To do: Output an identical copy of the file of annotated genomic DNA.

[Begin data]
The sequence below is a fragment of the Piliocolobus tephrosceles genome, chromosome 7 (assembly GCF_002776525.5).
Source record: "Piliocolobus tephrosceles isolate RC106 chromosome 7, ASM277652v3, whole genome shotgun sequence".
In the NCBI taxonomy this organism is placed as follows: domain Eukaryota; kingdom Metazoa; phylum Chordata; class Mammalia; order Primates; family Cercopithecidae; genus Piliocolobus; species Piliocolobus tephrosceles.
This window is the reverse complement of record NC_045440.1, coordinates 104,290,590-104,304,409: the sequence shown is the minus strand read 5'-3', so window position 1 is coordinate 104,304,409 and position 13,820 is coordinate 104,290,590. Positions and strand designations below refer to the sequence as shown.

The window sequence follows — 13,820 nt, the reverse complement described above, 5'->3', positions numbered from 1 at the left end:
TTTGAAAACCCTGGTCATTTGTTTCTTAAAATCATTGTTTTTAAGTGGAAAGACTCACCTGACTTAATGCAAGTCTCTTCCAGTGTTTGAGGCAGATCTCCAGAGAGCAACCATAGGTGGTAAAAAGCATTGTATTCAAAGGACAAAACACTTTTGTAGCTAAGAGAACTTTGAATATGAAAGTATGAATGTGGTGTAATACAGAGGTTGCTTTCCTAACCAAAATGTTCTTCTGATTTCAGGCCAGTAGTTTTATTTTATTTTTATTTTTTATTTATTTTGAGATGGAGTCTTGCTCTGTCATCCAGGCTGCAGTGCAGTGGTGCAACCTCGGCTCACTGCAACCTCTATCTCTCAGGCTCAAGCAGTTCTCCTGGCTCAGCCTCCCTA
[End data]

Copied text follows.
The sequence below is a fragment of the Piliocolobus tephrosceles genome, chromosome 7 (assembly GCF_002776525.5).
Source record: "Piliocolobus tephrosceles isolate RC106 chromosome 7, ASM277652v3, whole genome shotgun sequence".
In the NCBI taxonomy this organism is placed as follows: domain Eukaryota; kingdom Metazoa; phylum Chordata; class Mammalia; order Primates; family Cercopithecidae; genus Piliocolobus; species Piliocolobus tephrosceles.
This window is the reverse complement of record NC_045440.1, coordinates 104,290,590-104,304,409: the sequence shown is the minus strand read 5'-3', so window position 1 is coordinate 104,304,409 and position 13,820 is coordinate 104,290,590. Positions and strand designations below refer to the sequence as shown.

The window sequence follows — 13,820 nt, the reverse complement described above, 5'->3', positions numbered from 1 at the left end:
TTTGAAAACCCTGGTCATTTGTTTCTTAAAATCATTGTTTTTAAGTGGAAAGACTCACCTGACTTAATGCAAGTCTCTTCCAGTGTTTGAGGCAGATCTCCAGAGAGCAACCATAGGTGGTAAAAAGCATTGTATTCAAAGGACAAAACACTTTTGTAGCTAAGAGAACTTTGAATATGAAAGTATGAATGTGGTGTAATACAGAGGTTGCTTTCCTAACCAAAATGTTCTTCTGATTTCAGGCCAGTAGTTTTATTTTATTTTTATTTTTTATTTATTTTGAGATGGAGTCTTGCTCTGTCATCCAGGCTGCAGTGCAGTGGTGCAACCTCGGCTCACTGCAACCTCTATCTCTCAGGCTCAAGCAGTTCTCCTGGCTCAGCCTCCCTA